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Assignment: China - China Watching
This segment of the USC U.S.-China Institute series on the work of reporters for American news organizations looks at the period 1949-1971, when most Americans could not visit the People's Republic. Though some non-U.S. citizens reporting for American organizations did manage to get into China, most reporters had to watch what was happening in China from Hong Kong.
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China Watching is the term practitioners and outsiders used to describe the effort that reporters, diplomats, and others excluded from China engaged in in order to understand what was happening in China and what it meant for the U.S. and the world. After Mao Zedong and the Chinese Communist came to power on October 1, 1949 most American journalists and others working for U.S. news organizations left China. The U.S. did not recognize the new government and U.S. diplomatic posts were closed. By fall 1950, soldiers from the two countries were facing each other on Korean battlefields. China generally did not welcome journalists from countries with which it did not have diplomatic relations and the U.S. State Department ordered that U.S. passports were not valid for travel to China. These restrictions eased a bit by 1960s, but over the next two decades few journalists were able to report from China for U.S. news organizations. Those who did get in, by virtue of not being U.S. citizens or through special invitation were closely monitored. Most American reporting on China was done from the “listening post” of Hong Kong.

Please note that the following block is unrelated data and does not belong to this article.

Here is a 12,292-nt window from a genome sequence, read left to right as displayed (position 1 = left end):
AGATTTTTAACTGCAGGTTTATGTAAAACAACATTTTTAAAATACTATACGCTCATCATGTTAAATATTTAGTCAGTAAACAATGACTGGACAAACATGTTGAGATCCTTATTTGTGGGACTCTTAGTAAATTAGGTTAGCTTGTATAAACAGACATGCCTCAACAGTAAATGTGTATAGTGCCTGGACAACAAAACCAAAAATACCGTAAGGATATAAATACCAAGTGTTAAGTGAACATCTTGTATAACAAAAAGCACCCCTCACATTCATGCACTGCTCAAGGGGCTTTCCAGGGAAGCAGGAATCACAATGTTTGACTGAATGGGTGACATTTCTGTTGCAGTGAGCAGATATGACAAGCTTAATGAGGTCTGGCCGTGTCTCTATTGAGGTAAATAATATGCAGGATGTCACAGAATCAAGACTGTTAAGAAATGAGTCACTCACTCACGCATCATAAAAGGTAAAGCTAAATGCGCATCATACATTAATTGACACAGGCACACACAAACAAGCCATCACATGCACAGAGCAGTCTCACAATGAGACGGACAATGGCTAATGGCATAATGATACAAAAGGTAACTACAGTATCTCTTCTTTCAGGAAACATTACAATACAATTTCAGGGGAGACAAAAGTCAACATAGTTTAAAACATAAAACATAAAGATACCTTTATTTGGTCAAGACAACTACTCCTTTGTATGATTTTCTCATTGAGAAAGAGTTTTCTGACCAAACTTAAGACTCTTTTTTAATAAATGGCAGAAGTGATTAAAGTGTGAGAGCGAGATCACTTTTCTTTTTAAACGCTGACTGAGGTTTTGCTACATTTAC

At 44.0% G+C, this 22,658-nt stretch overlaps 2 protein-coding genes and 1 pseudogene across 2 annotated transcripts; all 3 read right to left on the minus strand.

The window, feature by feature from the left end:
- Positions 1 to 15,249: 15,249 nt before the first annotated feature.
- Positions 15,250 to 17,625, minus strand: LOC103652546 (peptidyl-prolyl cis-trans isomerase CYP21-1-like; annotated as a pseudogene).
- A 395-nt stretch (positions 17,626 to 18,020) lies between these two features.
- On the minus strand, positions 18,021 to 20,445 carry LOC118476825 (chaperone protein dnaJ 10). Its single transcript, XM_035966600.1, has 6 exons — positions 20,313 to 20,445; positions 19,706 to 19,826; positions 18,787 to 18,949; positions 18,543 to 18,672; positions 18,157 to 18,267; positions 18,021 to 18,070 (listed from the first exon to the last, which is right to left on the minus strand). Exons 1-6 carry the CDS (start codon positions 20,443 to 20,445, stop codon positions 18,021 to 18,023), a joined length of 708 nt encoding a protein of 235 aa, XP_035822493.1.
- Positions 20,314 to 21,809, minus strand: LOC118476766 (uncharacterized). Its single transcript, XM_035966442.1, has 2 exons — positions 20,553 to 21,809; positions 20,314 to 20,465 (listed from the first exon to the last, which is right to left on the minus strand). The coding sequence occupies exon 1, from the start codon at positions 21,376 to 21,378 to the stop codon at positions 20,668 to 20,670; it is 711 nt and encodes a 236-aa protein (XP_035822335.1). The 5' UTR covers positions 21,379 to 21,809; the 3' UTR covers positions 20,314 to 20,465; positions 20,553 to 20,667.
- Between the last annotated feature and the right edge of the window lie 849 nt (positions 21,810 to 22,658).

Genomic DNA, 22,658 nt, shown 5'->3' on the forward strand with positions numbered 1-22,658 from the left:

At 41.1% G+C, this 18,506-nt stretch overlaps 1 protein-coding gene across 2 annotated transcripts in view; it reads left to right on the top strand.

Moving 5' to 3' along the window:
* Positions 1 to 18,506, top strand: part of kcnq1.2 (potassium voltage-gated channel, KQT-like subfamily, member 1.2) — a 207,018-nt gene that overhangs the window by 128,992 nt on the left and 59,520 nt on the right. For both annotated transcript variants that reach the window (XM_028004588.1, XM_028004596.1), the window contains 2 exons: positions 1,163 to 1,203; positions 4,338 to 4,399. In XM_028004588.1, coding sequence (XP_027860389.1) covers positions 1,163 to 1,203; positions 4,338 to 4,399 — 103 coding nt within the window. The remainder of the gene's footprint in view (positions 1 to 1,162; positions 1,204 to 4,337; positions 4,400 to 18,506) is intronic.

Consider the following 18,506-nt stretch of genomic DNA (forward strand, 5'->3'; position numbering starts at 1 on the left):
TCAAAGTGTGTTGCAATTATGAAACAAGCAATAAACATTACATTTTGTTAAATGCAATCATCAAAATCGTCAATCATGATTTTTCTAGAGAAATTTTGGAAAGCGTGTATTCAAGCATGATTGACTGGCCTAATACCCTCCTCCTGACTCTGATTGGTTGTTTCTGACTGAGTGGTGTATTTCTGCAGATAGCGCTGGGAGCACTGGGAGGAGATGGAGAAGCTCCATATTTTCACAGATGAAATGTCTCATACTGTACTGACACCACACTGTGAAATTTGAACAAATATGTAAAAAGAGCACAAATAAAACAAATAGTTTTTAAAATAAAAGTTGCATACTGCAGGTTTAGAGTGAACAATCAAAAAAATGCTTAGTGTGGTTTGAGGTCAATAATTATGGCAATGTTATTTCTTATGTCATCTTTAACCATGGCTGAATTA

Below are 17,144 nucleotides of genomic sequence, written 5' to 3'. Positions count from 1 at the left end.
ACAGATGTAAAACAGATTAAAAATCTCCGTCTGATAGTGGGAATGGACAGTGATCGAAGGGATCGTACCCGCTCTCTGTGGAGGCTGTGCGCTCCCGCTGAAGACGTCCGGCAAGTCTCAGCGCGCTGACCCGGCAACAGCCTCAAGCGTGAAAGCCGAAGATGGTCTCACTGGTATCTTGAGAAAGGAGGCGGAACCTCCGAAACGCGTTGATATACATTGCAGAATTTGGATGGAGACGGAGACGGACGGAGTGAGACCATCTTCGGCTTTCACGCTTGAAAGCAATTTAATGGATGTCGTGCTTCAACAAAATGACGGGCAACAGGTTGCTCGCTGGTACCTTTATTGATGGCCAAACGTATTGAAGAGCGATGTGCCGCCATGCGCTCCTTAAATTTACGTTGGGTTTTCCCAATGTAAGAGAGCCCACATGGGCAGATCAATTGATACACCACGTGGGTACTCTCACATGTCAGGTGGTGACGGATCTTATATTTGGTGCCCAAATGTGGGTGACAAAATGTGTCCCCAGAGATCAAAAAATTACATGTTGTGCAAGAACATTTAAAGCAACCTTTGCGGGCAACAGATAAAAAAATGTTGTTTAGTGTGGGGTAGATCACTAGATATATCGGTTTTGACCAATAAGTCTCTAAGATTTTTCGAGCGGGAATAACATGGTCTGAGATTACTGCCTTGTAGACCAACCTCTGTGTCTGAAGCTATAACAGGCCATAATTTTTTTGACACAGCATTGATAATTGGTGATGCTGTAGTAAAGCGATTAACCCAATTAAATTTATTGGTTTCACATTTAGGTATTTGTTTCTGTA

This video is also available on the USCI YouTube Channel.
This segment in our Assignment: China series includes interviews with a number of Hong Kong-based China Watchers, both reporters and diplomats (a list is below). We learn about essential role played by a Hungarian Jesuit priest and his team, by intelligence agencies, and by interviews with businesspeople and migrants. China Watching also features interviews with journalists such as Morley Safer and John Burns, non-citizens whose work was carried by U.S. news organizations and with Robert Cohen, who visited in 1957 as a member of a youth delegation and whose reports were carried by NBC. During this period, the best known U.S. journalist to have access in China was Edgar Snow, who made three trips. Snow’s access, of course, stemmed from his key role in reporting on Mao and the Chinese Communist Party’s Yan’an base in the 1930s. Snow’s biographer, John Maxwell Hamilton is among those interviewed and the segment features part of an interview Snow conducted with Premier Zhou Enlai during his 1960 visit. In 1970, of course, Mao used Snow to signal his willingness to welcome U.S. President Richard Nixon to China. In his notes, Snow wrote, “He can just get on a plane and come.”